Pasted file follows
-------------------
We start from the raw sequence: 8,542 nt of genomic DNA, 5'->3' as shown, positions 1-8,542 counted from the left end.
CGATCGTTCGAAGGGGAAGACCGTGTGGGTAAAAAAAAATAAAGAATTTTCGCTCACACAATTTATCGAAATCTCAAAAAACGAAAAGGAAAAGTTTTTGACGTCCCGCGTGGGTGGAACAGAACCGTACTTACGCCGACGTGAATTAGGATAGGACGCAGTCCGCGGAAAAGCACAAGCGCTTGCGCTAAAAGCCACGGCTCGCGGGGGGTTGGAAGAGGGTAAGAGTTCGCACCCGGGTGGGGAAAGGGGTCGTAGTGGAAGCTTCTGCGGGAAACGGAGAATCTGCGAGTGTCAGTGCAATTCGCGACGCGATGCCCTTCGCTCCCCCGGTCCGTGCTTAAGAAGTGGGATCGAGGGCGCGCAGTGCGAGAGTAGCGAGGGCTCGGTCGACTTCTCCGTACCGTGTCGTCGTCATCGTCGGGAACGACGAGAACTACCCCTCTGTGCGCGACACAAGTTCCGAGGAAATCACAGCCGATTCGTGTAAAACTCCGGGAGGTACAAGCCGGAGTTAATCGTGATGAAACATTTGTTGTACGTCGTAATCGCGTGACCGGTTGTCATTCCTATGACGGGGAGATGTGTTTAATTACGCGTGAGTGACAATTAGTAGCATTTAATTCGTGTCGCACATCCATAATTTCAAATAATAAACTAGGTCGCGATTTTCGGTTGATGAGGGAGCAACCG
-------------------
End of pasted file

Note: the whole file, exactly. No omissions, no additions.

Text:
We start from the raw sequence: 8,542 nt of genomic DNA, 5'->3' as shown, positions 1-8,542 counted from the left end.
CGATCGTTCGAAGGGGAAGACCGTGTGGGTAAAAAAAAATAAAGAATTTTCGCTCACACAATTTATCGAAATCTCAAAAAACGAAAAGGAAAAGTTTTTGACGTCCCGCGTGGGTGGAACAGAACCGTACTTACGCCGACGTGAATTAGGATAGGACGCAGTCCGCGGAAAAGCACAAGCGCTTGCGCTAAAAGCCACGGCTCGCGGGGGGTTGGAAGAGGGTAAGAGTTCGCACCCGGGTGGGGAAAGGGGTCGTAGTGGAAGCTTCTGCGGGAAACGGAGAATCTGCGAGTGTCAGTGCAATTCGCGACGCGATGCCCTTCGCTCCCCCGGTCCGTGCTTAAGAAGTGGGATCGAGGGCGCGCAGTGCGAGAGTAGCGAGGGCTCGGTCGACTTCTCCGTACCGTGTCGTCGTCATCGTCGGGAACGACGAGAACTACCCCTCTGTGCGCGACACAAGTTCCGAGGAAATCACAGCCGATTCGTGTAAAACTCCGGGAGGTACAAGCCGGAGTTAATCGTGATGAAACATTTGTTGTACGTCGTAATCGCGTGACCGGTTGTCATTCCTATGACGGGGAGATGTGTTTAATTACGCGTGAGTGACAATTAGTAGCATTTAATTCGTGTCGCACATCCATAATTTCAAATAATAAACTAGGTCGCGATTTTCGGTTGATGAGGGAGCAACCG